Attorneys for drivers and mechanics of the Southern California Rapid Transit District opened their challenge of the Foothill Transit Zone Tuesday, telling a Superior Court judge that the local bus agency is illegal and should be dismantled.
The unions contend that Foothill Transit, which is scheduled to take control of 14 RTD lines over three years, threatens their jobs and represents an illegal breakup of the massive transit operator. Foothill Transit, which contracts with private bus companies for service, was approved by the county Transportation Commission in December, 1987.
In asking Los Angeles Superior Court Judge Eli Chernow to break up Foothill Transit, union attorneys sought in opening arguments to steer the trial away from the RTD's performance in the San Gabriel Valley.
The trial "is not about whether one likes the RTD or doesn't like the RTD," said Joseph Freitas Jr., representing the RTD's 2,000 mechanics. "The key issue is whether the (Transportation Commission) had the authority to create this zone."
But Foothill Transit attorney Thomas K. Bourke, citing a history of RTD service cutbacks in the San Gabriel Valley, said: "They're accusing us of building a better mousetrap than the RTD."
Last year, Chernow granted the unions a temporary restraining order against the Transportation Commission, barring it from implementing the transit zone until the RTD had given consent. After six months of controversy, the RTD board gave its consent in December in exchange for $9 million in monthly funding the commission had withheld.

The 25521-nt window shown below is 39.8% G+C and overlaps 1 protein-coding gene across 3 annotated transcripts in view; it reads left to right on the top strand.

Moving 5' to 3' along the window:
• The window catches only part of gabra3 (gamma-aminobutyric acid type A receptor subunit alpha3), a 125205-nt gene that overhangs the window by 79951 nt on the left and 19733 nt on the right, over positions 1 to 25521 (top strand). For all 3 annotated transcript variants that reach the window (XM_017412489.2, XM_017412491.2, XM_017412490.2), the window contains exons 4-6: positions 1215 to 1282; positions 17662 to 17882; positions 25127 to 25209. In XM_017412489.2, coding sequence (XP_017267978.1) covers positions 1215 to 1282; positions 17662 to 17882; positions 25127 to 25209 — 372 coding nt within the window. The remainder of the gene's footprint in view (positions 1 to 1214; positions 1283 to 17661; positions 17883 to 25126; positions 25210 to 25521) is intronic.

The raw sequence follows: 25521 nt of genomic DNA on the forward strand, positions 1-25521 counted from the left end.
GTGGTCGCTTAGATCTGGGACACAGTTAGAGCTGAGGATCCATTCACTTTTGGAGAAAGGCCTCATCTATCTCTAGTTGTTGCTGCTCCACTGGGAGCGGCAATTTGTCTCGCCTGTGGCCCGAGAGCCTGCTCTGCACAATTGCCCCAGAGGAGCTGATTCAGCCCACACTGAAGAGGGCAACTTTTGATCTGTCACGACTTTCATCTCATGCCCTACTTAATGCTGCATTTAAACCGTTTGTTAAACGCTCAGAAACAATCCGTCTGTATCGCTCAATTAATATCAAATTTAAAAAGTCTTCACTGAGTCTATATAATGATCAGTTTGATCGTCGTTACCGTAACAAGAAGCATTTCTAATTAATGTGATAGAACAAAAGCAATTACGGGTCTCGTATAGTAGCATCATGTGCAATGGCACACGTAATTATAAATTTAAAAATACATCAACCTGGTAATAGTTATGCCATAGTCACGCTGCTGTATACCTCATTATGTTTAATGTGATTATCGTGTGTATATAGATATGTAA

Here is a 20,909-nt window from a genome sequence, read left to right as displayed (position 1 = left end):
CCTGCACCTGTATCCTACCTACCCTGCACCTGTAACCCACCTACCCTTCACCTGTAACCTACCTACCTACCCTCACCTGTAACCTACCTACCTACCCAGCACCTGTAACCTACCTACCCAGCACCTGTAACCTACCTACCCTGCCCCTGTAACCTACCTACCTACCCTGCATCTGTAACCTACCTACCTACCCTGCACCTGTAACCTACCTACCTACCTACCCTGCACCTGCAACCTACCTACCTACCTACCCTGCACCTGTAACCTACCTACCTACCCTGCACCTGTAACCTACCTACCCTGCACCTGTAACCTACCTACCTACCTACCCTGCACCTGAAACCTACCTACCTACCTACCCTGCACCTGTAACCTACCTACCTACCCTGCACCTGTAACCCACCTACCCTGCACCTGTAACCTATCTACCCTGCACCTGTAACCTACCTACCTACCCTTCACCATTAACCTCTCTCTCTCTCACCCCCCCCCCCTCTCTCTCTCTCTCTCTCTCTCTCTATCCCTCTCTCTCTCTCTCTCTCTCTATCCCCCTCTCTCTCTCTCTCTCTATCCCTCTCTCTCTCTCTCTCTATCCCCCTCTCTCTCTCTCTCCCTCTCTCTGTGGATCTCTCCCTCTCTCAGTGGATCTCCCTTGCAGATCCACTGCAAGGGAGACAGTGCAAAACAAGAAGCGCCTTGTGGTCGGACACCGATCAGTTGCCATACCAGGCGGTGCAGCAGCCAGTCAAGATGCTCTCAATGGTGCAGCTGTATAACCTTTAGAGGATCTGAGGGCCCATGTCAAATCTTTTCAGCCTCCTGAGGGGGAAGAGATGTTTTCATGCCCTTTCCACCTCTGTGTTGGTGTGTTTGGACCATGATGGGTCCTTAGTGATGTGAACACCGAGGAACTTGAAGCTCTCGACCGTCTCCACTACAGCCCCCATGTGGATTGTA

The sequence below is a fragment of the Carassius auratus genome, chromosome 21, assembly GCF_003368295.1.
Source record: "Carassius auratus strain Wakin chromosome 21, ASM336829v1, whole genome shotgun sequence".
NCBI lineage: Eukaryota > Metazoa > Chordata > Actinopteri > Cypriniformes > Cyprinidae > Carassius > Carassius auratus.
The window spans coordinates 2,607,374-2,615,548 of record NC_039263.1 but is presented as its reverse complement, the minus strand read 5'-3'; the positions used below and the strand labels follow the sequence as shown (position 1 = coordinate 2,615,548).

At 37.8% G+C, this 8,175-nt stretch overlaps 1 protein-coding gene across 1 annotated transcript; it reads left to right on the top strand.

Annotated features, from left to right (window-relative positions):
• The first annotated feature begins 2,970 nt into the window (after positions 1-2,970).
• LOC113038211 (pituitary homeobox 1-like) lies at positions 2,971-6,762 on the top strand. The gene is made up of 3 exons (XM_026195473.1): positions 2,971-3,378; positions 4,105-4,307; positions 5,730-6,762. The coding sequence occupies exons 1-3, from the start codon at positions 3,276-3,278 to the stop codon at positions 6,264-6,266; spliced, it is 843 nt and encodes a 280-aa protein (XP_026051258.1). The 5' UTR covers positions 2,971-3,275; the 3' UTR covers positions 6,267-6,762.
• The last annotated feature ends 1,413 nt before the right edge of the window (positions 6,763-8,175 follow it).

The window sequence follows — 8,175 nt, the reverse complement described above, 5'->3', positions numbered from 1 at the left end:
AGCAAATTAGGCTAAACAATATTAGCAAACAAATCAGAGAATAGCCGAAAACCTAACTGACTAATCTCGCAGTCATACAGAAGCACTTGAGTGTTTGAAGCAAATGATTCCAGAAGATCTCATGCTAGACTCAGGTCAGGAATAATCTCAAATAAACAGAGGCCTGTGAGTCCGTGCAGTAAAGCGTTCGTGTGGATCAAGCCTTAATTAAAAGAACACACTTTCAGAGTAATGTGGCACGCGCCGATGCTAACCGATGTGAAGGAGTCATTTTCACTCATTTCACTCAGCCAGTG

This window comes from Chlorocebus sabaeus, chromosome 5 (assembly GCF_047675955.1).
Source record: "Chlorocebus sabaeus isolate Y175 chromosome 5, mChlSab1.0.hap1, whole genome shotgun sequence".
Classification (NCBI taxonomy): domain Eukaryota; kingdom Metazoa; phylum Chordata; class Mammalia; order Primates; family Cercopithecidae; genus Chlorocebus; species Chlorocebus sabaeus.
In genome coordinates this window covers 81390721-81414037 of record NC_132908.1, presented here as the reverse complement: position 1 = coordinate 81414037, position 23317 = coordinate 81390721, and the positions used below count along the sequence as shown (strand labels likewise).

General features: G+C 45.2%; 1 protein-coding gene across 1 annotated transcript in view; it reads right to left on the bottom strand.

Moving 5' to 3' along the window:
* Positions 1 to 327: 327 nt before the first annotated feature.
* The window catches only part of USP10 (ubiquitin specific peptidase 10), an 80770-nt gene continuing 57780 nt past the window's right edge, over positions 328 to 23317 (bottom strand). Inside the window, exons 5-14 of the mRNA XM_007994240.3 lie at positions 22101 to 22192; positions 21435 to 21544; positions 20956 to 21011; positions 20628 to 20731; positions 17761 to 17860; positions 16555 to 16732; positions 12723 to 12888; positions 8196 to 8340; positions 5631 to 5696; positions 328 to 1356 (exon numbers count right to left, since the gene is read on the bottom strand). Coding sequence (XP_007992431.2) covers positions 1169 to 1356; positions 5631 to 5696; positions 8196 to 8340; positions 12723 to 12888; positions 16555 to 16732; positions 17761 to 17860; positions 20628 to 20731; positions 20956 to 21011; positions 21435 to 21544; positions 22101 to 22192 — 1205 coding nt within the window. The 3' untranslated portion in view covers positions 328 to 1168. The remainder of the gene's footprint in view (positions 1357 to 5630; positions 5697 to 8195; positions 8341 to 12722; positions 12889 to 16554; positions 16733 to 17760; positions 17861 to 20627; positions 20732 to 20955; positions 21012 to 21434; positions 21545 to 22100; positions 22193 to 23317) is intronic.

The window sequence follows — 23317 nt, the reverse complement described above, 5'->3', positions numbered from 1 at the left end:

Despite Chernow's previous ruling, Foothill officials say they are guardedly optimistic that the judge will rule in their favor.
"It's never certain," Foothill Executive Director William P. Forsythe said. "You never know what will happen when something is in court. This is the same judge who issued (the restraining order). But this is also the judge who lifted it."
Foothill Transit, formed by 20 San Gabriel Valley cities and the county, is intended to be a low-cost alternative to the RTD. Since December, Foothill has contracted with Embree Bus Lines to operate two freeway express routes from Diamond Bar and Glendora to downtown Los Angeles.
Foothill Transit's base cash fare is 85 cents; RTD's base fare is $1.10. Forsythe said ridership has increased up to 20% on one of the express lines, and Foothill has added two buses to help ease the load. Under Foothill's charter, any savings are supposed to be used to expand service.
The transit zone became a crusade for county Supervisor Pete Schabarum, a strident RTD critic who has said the San Gabriel Valley has had a disproportionate share of RTD service cutbacks. Schabarum is also chairman of the Transportation Commission.
In August, Foothill is slated to add five local lines, bringing to seven the number of routes it has taken over from RTD. By 1990, Foothill is planning to operate one-third of the San Gabriel Valley's bus service.
In addition to Foothill Transit and the commission, the RTD is a defendant in the case. But RTD has sought to place itself in a neutral position.
In outlining their case Tuesday, union attorneys argued that the Transportation Commission illegally created a competing bus operator "to dismember" the RTD. Transit zones were intended to augment, not supplant, existing service, Freitas said.
Lawrence Drasin, representing drivers of the United Transportation Union, said state law mandates that all transit zones be local and by operating two long-distance commuter lines, Foothill Transit is illegal.
But Bourke said the two routes originate in the San Gabriel Valley, taking local riders in during the morning and home at night.
The trial is expected to take up to two weeks.